Each of these components makes sense only within the framework of a specific application: the order form, the list of payment systems, the shopping cart, the list of goods. The name of the component contains its scope.
The name of this layer speaks for itself. A population is a collection of individuals (organisms) of the same species.
Take our product card from the example above. By grouping the sets of these cards in different ways, we get “most popular products”, “products of the day,” “product catalog,” “discount products.” However, they do not have to look the same, as a set of goods in a row of 4 items. They can be wrapped in a carousel or slider, have a table or a line view. Here your designer will disperse at his convenience, and the developer will not need to add if-conditions for each such presentation since each of them will be an independent component.
An ecosystem is a complex dynamic system that includes a conjunction of living organisms and their environment. All its components are closely linked. This is like a big pot, containing both small and large components, and atoms, and populations, all of which together serve one big purpose. For example, viewing a list of products, paying for selected products with the help of a payment system, viewing the terms of the transaction, editing data about the products, viewing seller’s contact details, etc. This is very strongly related to the domain area.
Ecosystems also have one more role to play, so I’m going to go a little bit further and talk about the pages.
But the main criterion remains the cleanliness of the page component. Therefore, a reasonable question may arise: Where to put the page content? That’s the essence of it, without header and footer and other extra widgets. And it is easy to find an answer to it by answering another question: What is the content of a page? What is this if not an ecosystem that defines the main purpose of visiting this page. And this is where the important feature of the ecosystem just manifests itself: to reflect one of the business objectives of the application.
Rules for naming layers from a domain category
In practice, when I had a lot of components of different levels, I needed to somehow learn how to navigate them quickly. How to distinguish an organism from an ecosystem? And a population from the page?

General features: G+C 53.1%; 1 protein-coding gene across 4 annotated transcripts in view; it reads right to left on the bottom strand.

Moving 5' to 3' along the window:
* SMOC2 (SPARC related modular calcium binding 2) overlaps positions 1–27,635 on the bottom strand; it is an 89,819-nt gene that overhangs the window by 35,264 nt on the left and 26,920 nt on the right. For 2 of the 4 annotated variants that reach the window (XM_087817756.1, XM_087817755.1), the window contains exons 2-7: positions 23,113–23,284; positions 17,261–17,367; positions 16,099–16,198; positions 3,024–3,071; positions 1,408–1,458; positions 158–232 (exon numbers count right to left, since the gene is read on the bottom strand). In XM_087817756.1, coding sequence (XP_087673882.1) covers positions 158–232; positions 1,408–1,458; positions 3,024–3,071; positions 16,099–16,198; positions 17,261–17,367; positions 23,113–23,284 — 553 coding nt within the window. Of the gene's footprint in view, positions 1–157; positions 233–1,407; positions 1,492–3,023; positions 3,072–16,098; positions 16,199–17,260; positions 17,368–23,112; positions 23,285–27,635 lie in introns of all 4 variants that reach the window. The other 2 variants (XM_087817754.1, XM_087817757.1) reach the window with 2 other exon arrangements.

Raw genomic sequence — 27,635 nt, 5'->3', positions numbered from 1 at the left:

I introduced rules for naming each domain layer so that I could determine the level of a component by name. So, I added _group to the names of all populations, ecosystems got the _space ending, and the pages _page respectively.
It also helped me a lot with the repetitive names of the components that designate one entity but are at different levels. In the case of abstract levels (atoms, molecules, and organisms) due to the possible overlap of names, it is necessary to be very careful when choosing a name. And we all know that to come up with a good name for a function, component, process is a challenge!
Where did the minerals come from?
Are the above layers I’ve just described enough? It seems that yes, and that could be the end. But in practice, I wanted to describe EVERYTHING in my style guide. And it turned out that static pictures, utility classes, base colors, fonts, and so on remained behind. It’s some kind of incomprehensible small things that can not be attributed to the components, but I want it to be in the style guide too.
And then I added another layer – a layer of minerals, small “inanimate” particles that go side by side with all the other components but are not components by themselves.
So what is atomic design 2.0
This is an advanced atomic design methodology based on practical application, consisting of 7 levels:
where DDD occupies an important place and there is a breakdown into abstract components (atoms, molecules, and organisms) and domain components (populations, ecosystems, and pages), i.e., semantic, related to the subject area. And auxiliary design elements are reflected in the layer of minerals.
When we learn something new and only learn to take the first steps in some direction, we believe in the rules by which this “new” lives and develops. It is a necessary learning phase. But then, the more experience we have, the more we can judge the rules themselves and their appropriateness.
When the rules stop working, they just need to be changed to meet the conditions and needs that arise over time. Thus, the development of atomic design into something new, more multi-layered, and meaningful is a natural stage in the development of this methodology. And I am very glad that I was able to take it to the next level, consistent with the practical needs of developers and designers.